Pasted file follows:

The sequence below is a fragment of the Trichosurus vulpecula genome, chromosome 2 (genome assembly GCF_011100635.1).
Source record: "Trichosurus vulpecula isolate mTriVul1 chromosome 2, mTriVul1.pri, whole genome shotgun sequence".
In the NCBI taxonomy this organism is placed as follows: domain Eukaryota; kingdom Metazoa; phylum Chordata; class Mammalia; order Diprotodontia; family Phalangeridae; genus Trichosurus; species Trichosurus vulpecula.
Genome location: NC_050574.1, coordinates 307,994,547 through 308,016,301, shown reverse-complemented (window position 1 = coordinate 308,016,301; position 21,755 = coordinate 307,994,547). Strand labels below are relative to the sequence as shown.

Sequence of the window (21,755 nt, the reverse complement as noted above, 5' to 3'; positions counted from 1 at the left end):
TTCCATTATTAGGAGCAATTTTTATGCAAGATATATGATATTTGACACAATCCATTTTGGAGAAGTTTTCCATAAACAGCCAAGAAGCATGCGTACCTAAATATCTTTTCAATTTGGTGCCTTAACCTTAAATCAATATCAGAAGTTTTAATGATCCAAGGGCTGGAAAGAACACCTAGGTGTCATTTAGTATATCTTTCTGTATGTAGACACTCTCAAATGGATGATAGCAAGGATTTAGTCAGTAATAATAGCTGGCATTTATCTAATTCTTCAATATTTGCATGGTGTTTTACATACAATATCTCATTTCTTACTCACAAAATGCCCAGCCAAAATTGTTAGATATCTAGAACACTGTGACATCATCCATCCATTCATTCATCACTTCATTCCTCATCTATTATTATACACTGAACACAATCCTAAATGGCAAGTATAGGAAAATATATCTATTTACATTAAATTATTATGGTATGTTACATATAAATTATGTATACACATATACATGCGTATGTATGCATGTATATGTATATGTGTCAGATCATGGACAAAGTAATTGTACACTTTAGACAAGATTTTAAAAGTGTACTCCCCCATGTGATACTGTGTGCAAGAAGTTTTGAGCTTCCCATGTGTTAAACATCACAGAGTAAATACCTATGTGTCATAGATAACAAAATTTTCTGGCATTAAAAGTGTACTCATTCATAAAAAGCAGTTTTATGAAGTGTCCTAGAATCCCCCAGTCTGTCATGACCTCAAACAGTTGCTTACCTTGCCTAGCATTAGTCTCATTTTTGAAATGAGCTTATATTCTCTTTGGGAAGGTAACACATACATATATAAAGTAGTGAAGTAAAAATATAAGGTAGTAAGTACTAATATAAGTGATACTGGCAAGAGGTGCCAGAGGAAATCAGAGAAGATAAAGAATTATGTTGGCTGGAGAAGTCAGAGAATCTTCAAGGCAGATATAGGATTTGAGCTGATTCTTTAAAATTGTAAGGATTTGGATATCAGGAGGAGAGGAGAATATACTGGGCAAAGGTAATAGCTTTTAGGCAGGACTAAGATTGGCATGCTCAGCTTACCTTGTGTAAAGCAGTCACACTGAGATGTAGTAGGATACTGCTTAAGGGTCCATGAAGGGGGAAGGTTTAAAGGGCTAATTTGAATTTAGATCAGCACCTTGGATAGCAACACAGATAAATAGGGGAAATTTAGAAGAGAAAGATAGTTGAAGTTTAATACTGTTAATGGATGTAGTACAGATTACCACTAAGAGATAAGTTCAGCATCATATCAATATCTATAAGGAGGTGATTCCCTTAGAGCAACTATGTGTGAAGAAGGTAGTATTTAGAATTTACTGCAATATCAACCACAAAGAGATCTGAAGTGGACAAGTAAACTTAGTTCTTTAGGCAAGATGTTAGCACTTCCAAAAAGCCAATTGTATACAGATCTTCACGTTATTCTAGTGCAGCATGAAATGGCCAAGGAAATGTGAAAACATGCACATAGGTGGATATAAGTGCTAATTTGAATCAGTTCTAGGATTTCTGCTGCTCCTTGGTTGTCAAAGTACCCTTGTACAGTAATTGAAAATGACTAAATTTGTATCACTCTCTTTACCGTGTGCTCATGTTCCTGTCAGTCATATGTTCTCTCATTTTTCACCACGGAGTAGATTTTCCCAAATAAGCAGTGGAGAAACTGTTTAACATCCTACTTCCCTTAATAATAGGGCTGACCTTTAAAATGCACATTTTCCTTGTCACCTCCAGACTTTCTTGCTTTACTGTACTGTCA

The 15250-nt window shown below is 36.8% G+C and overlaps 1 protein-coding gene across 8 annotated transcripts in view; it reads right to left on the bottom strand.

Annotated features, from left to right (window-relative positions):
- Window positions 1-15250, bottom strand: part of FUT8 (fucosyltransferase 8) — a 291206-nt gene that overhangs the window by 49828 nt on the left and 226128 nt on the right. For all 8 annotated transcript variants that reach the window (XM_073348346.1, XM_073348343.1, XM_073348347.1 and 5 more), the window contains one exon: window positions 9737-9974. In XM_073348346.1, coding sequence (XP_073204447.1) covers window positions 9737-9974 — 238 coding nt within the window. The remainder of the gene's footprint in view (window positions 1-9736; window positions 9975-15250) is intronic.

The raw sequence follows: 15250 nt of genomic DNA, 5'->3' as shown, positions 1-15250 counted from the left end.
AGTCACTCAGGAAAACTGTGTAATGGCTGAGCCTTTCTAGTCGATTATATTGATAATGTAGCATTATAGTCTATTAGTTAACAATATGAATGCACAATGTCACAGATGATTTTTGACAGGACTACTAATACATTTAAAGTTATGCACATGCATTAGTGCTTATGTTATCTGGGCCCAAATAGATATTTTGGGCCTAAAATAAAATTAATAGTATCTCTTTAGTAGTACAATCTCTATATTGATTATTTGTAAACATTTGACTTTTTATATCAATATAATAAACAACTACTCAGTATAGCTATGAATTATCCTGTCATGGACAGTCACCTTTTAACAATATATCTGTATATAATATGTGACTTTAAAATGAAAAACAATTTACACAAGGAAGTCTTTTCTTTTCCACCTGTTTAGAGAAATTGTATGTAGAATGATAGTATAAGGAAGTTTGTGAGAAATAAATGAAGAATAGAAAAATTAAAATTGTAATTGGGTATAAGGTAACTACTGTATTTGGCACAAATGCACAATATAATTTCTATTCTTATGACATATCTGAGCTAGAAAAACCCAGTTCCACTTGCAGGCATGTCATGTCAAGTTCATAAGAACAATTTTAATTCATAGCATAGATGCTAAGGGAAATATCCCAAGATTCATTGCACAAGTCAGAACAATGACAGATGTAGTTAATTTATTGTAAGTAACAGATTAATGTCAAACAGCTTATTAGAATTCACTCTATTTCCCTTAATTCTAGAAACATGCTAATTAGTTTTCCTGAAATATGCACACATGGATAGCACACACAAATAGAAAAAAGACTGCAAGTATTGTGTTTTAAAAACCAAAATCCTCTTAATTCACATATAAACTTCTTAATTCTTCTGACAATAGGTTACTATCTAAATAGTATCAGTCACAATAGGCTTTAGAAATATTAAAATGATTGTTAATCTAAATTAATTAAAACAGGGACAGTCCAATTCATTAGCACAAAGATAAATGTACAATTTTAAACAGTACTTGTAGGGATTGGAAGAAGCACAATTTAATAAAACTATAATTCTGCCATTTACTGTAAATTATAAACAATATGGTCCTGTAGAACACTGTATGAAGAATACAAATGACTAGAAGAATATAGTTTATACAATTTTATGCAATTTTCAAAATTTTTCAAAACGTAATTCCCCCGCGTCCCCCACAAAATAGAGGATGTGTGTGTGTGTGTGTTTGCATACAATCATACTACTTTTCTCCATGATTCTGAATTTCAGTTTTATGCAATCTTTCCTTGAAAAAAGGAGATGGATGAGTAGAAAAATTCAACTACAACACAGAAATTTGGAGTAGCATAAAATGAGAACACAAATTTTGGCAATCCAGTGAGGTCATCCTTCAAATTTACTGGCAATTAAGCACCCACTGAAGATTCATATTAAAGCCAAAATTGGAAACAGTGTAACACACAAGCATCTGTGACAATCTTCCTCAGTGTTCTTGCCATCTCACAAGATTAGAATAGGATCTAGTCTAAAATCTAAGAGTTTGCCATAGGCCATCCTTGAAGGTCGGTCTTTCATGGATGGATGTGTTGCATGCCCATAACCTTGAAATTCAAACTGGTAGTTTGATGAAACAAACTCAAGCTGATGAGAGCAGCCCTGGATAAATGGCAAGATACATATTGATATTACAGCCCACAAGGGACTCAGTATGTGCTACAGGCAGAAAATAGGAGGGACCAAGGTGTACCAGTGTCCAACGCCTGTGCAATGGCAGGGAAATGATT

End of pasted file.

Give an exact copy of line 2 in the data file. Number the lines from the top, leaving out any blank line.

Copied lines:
Source record: "Trichosurus vulpecula isolate mTriVul1 chromosome 2, mTriVul1.pri, whole genome shotgun sequence".